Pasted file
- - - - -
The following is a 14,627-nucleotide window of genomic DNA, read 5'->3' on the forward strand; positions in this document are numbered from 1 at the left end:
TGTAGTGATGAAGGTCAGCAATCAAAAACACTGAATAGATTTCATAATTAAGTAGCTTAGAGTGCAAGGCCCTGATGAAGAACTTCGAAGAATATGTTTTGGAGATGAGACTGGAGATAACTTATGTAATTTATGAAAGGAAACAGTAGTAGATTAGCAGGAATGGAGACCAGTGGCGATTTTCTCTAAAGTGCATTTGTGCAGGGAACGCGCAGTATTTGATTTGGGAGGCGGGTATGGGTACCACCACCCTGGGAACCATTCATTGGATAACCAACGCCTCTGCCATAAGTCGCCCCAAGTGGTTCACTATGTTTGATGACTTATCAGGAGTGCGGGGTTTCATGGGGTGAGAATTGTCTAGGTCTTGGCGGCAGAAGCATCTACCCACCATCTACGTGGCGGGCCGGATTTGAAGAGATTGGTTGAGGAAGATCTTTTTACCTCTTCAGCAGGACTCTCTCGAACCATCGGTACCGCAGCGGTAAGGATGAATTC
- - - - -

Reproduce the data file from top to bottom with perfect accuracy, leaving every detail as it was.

The following is a 14,627-nucleotide window of genomic DNA, read 5'->3' on the forward strand; positions in this document are numbered from 1 at the left end:
TGTAGTGATGAAGGTCAGCAATCAAAAACACTGAATAGATTTCATAATTAAGTAGCTTAGAGTGCAAGGCCCTGATGAAGAACTTCGAAGAATATGTTTTGGAGATGAGACTGGAGATAACTTATGTAATTTATGAAAGGAAACAGTAGTAGATTAGCAGGAATGGAGACCAGTGGCGATTTTCTCTAAAGTGCATTTGTGCAGGGAACGCGCAGTATTTGATTTGGGAGGCGGGTATGGGTACCACCACCCTGGGAACCATTCATTGGATAACCAACGCCTCTGCCATAAGTCGCCCCAAGTGGTTCACTATGTTTGATGACTTATCAGGAGTGCGGGGTTTCATGGGGTGAGAATTGTCTAGGTCTTGGCGGCAGAAGCATCTACCCACCATCTACGTGGCGGGCCGGATTTGAAGAGATTGGTTGAGGAAGATCTTTTTACCTCTTCAGCAGGACTCTCTCGAACCATCGGTACCGCAGCGGTAAGGATGAATTC